In addition to working to serve those excluded by the financial mainstream, our Native CDFIs are also working to attract traditional lenders to also help finance projects in their communities. For example, Native CDFIs have been working hand in-hand with the federal Bureau of Indian Affairs for years to help streamline the leasehold mortgage process, the process under which land titles are recorded on tribal trust lands. The changes that accompany these efforts are slow but are building momentum over time. The result has been a veritable revolution in capital access for many Native families and small businesses.
So, while we have no expectation of others joining our movement, we will continue to invite partners to learn about, invest in, and truly see Native America.
Visibility and Partnership
It is not too late. It is better to come to a party late, with no RSVP, than to not come at all. This article is written by two women—a Native American woman and a white woman—who have been working together for more than 10 years. We have seen so many things that once seemed impossible occur: obtaining our first large-scale unrestricted grants from funders who trust us, partners coming to view the Native leadership of our organization as the asset that it truly is, and now, finally having enough access to capital to say, “Wow! What else can we do for our communities?”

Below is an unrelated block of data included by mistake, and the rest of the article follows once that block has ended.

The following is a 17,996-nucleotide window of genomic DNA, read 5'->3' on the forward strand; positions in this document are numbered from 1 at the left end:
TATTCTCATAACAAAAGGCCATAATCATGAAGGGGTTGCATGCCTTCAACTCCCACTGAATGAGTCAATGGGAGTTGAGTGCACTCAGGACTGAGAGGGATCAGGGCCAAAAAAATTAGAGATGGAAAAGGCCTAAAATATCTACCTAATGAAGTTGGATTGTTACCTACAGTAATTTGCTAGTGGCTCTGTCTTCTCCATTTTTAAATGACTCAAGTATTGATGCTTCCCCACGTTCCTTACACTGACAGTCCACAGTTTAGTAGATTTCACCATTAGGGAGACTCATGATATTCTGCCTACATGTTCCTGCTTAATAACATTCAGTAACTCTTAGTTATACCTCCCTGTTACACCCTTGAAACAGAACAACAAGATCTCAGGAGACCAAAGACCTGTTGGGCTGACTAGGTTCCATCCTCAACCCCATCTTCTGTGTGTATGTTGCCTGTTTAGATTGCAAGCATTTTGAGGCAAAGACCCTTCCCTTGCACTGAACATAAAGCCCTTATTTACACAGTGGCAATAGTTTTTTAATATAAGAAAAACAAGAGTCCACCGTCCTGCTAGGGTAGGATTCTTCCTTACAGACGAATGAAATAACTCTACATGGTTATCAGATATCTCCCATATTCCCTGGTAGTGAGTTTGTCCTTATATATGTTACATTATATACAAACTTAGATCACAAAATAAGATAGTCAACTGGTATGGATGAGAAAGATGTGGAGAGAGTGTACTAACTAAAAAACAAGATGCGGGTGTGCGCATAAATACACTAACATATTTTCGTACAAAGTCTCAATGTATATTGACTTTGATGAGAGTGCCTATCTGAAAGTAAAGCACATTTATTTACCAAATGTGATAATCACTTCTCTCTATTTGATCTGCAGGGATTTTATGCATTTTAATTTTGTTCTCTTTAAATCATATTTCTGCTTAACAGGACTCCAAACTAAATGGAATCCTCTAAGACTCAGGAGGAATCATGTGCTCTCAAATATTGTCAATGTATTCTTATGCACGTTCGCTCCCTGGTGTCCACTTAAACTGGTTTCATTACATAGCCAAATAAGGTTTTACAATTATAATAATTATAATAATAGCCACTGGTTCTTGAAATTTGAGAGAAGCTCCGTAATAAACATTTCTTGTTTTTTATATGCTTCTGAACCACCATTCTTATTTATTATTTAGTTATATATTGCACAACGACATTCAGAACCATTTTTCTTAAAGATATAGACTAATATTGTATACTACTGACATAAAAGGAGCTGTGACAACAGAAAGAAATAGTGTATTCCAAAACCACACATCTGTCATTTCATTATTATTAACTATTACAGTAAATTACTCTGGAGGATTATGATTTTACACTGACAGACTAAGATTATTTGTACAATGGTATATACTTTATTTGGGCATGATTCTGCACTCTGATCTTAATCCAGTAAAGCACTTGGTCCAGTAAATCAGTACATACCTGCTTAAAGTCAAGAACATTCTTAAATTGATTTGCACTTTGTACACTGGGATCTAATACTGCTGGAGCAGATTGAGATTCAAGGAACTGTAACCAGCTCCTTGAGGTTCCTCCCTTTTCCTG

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And yet, there is still so much to do. Even as foundations and corporations roll out some of the largest philanthropic commitments to racial equity ever seen, Native America is often excluded. Native American families and small business should not be an asterisk in racial justice conversations.
Learning from Partner Communities
At Oweesta, one thing that has been transformative for us is coming to see—and understand—communities beyond our own. For example, Oweesta is part of a coalition of six CDFIs called Partners for Rural Transformation. The members of our coalition are working in the Mississippi Delta, Appalachia, the Deep South, the Rio Grande Valley, the rural West, and Native America. Over the past five years, this coalition has built deep partnerships to tackle the challenge of persistent poverty head on.